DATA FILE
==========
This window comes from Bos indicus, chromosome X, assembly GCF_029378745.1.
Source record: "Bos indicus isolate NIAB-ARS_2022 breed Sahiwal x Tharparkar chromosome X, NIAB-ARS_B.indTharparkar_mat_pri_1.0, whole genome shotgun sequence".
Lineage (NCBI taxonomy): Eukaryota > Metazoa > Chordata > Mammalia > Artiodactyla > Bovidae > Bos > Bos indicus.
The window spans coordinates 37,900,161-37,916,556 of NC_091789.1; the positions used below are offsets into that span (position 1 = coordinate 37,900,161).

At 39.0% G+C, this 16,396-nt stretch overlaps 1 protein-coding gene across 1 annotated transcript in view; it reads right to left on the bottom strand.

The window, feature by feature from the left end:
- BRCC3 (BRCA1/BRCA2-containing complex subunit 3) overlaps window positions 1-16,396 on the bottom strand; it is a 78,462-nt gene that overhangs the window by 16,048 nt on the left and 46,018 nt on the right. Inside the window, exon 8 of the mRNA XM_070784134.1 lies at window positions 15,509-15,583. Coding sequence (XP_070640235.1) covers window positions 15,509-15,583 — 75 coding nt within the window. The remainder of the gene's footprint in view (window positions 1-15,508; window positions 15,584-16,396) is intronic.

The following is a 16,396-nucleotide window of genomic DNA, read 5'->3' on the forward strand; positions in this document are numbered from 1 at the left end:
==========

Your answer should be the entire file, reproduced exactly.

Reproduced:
This window comes from Bos indicus, chromosome X, assembly GCF_029378745.1.
Source record: "Bos indicus isolate NIAB-ARS_2022 breed Sahiwal x Tharparkar chromosome X, NIAB-ARS_B.indTharparkar_mat_pri_1.0, whole genome shotgun sequence".
Lineage (NCBI taxonomy): Eukaryota > Metazoa > Chordata > Mammalia > Artiodactyla > Bovidae > Bos > Bos indicus.
The window spans coordinates 37,900,161-37,916,556 of NC_091789.1; the positions used below are offsets into that span (position 1 = coordinate 37,900,161).

At 39.0% G+C, this 16,396-nt stretch overlaps 1 protein-coding gene across 1 annotated transcript in view; it reads right to left on the bottom strand.

The window, feature by feature from the left end:
- BRCC3 (BRCA1/BRCA2-containing complex subunit 3) overlaps window positions 1-16,396 on the bottom strand; it is a 78,462-nt gene that overhangs the window by 16,048 nt on the left and 46,018 nt on the right. Inside the window, exon 8 of the mRNA XM_070784134.1 lies at window positions 15,509-15,583. Coding sequence (XP_070640235.1) covers window positions 15,509-15,583 — 75 coding nt within the window. The remainder of the gene's footprint in view (window positions 1-15,508; window positions 15,584-16,396) is intronic.

The following is a 16,396-nucleotide window of genomic DNA, read 5'->3' on the forward strand; positions in this document are numbered from 1 at the left end: